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Decisions of the Superior Courts of New South Wales, 1788-1899

R v Lucas and England (1831) NSW Sel Cas (Dowling) 312; [1831] NSWSupC 58

murder - Parramatta - indictments, error in - autrefois acquit - criminal procedure

Supreme Court of New South Wales

Dowling J., 7 September 1831

Source: Sydney Herald, 12 September 1831[1 ]

 

Thomas Lucas was indicted for the wilful murder of Charles Waterworth, at Parramatta, on the 20th of July, and John England as an accessary after the fact.

The Attorney General and Mr. Crown Solicitor Moore conducted the prosecution, and Dr. Wardell, Mr. Therry, and Mr. Rowe defended England.

The evidence having been gone through, which principally rested upon an approver, John Monaghan, and several witnesses having stated that the deceased was known to them by the name of Watersworth.  The Jury having retired for some time, came into Court and informed the Judge, that as there appeared a variance between the name of deceased as laid in the information, and that which he was known by the witnesses, they could not agree upon a verdict.  The learned Judge ordered the prisoners to be remanded, and a fresh indictment to be framed against them.

Forbes C.J., 9 and 12 September 1831

Source: Sydney Gazette, 17 September 1831[2 ]

FRIDAY, SEPT. 9.

(Before the Chief Justice.)

Thomas Lucas and John England, charged, the one as principal, and the other as accessory after the fact, in the murder of Robert Waterworth, being placed at the bar.

The Clerk of the Court proceeded to read the information, when he was interrupted by

Mr. Rowe, who enquired if that were the information upon which the prisoners had been already tried?

The Attorney General said it was the same information.

Dr. Wardell submitted that it was contrary to all practice, after a Jury had been discharged, to empanell [sic] a new Jury, and retry the prisoners upon the same information.

The learned Judge having taken a note of the facts of the case, as they occurred upon the former trial; the finding of the Jury, and their discharge, by consent of the Attorney General, said he was ready to hear such arguments as Counsel might have to offer against the present proceeding.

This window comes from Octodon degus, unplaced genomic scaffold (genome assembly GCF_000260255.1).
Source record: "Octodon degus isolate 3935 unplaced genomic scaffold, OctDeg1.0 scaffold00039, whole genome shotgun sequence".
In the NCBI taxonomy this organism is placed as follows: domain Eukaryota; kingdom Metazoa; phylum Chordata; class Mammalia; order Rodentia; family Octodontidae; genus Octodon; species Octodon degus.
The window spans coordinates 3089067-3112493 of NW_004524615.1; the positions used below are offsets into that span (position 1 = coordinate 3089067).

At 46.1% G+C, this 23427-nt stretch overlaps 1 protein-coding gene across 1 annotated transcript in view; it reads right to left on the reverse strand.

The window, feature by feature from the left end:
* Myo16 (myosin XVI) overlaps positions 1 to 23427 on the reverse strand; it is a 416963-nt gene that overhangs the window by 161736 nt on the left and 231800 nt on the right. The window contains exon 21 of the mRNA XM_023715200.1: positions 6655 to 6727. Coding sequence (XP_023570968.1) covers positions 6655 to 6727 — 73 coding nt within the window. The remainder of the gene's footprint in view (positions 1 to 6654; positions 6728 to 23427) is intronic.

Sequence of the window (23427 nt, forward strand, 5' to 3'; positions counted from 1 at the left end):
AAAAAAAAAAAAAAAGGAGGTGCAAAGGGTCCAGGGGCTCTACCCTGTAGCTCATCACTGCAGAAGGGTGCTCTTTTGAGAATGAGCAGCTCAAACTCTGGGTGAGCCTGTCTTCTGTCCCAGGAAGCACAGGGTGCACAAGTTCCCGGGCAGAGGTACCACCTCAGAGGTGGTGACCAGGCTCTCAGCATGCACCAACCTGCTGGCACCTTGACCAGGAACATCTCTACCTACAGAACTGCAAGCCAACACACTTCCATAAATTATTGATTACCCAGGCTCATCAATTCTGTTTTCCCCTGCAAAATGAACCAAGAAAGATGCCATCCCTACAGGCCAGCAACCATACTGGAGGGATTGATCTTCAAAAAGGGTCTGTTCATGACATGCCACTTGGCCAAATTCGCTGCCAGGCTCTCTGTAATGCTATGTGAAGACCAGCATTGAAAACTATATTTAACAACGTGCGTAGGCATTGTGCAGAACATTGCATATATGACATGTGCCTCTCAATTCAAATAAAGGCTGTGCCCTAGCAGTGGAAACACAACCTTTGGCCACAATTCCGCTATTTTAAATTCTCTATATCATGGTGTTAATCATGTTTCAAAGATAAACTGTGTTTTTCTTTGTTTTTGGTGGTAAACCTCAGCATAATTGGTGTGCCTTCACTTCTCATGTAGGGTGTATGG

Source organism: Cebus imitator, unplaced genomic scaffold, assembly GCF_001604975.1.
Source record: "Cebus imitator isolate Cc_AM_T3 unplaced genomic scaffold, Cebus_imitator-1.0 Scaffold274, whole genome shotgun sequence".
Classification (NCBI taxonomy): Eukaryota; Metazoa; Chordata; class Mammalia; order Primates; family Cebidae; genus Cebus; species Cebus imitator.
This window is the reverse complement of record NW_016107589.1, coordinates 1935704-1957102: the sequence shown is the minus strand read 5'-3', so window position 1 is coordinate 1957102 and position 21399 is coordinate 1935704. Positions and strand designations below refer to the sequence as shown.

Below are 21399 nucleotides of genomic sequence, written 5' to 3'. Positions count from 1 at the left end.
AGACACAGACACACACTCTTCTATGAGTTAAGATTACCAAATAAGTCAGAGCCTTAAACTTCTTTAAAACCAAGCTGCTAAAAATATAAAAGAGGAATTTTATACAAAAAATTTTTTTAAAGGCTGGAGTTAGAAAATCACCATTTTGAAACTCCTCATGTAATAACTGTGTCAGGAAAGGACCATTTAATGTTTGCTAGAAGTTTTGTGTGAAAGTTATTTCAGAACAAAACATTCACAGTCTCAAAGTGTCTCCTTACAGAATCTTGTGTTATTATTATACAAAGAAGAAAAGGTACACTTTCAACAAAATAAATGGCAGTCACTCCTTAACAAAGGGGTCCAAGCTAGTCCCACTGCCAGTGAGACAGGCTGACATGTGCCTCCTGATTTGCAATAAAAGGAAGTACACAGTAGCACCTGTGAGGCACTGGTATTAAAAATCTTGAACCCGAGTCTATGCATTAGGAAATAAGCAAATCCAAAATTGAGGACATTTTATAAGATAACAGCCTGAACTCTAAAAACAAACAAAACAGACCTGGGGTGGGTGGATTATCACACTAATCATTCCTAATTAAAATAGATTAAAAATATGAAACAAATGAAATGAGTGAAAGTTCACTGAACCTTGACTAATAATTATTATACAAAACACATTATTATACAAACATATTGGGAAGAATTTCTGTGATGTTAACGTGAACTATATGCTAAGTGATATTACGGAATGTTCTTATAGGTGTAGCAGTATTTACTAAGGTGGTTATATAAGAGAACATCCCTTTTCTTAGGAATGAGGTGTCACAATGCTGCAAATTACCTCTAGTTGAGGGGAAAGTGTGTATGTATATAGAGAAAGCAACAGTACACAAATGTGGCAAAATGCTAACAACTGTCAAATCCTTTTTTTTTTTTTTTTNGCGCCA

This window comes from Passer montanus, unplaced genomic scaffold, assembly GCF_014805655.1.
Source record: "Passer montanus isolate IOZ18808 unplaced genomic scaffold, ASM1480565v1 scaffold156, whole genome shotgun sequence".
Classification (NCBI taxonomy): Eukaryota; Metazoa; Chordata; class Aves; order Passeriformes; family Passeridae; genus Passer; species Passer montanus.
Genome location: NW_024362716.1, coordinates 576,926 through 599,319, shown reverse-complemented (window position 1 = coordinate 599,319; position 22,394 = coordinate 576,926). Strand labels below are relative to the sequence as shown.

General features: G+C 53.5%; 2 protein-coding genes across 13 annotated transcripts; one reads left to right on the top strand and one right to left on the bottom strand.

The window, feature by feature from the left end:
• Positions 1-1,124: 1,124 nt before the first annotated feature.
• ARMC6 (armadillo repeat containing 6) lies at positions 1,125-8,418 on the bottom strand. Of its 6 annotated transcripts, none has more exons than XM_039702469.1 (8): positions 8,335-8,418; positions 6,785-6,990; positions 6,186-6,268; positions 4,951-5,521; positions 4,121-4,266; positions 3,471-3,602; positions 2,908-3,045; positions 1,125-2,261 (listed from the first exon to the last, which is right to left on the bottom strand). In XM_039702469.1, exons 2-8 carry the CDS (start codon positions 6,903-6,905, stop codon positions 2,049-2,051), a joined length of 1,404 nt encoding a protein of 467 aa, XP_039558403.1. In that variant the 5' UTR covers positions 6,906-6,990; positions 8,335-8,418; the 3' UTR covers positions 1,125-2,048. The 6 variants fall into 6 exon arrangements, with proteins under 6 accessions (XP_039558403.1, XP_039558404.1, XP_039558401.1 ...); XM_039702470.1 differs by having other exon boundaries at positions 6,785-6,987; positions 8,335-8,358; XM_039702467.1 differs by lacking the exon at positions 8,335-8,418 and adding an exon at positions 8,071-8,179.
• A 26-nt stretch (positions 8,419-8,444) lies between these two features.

Mr. Rowe - The prisoners, may it please your Honor, state that, having already been arraigned and tried, they are not liable again to be arraigned and tried upon the same information.  A jury has been once charged with the prisoners on this information; and it is an established rule of law, that a Jury having been once so charged, particularly in a capital case, cannot be discharged without giving a verdict.  [Bacon's Abridgmenttitle ``Juries" G.]  In this case the Jurors who by the constitution of the Court in this Colony, are empanelled namely seven military officers, instead of twelve civilians indifferently chosen from among the people - continued during the whole of the trial till the evidence was gone through on both sides.  A preliminary issue was put to them by the learned Judge who presided, upon which they retired from the Court to deliberate; and, on their return into the box, stated, through their Foreman, that they could not find the issue so put to them - not that there was a difference of opinion among them, but that they could not arrive at any conclusion, one way or the other, on the question left for them to determine.  Upon this they were discharged without giving a verdict.  Now, I contend that it was incumbent upon the prosecutor to show that the name laid in the information was the right name, and not upon the prisoners to shew that it was not the right name,; and if, from any circumstance, he failed in so proving the name as laid, and that the Court and Jury were satisfied that it was not so proved, why then, I contend, according to all the authorities upon the subject, that the prisoners were entitled to an acquittal.  In no case has a Jury, after being once empanelled in a criminal case, been discharged without giving a verdict, except in consequence of an act of God, or in some extreme cases, by consent of the prisoner.  If a juror die in the course of a trial, or be taken so ill as to render it impossible for him to sit, the Court may empanel another juror, or discharge the Jury altogether.  If the prisoner take ill during the trial, the Court may discharge the Jury; but in no other cases than those of such extreme necessity, that no human foresight could guard against, can the Court discharge the Jury, without obtaining a verdict of guilty or not guilty.  In this case, the evidence was gone through on both sides - the Jury could not find the issue put to to [sic] them by the Court - they were discharged without the consent of the prisoners being had, or even asked - and, with the discharge of the Jury, I contend, the prisoners were discharged also, and cannot again be upon their trials, on the same information.  As I am to be followed by the two learned gentlemen who are with me in this case, I shall not take up the time of the Court by any further argument, and shall now briefly refer to a variety of decided cases on the subject.  The learned Counsel here cited several cases from the works of Mr. Justice Foster, Chitty, Leach, &c. and concluded by once more submitting, with confidence to the Court, that the prisoners could not be again arraigned on [t]he same information.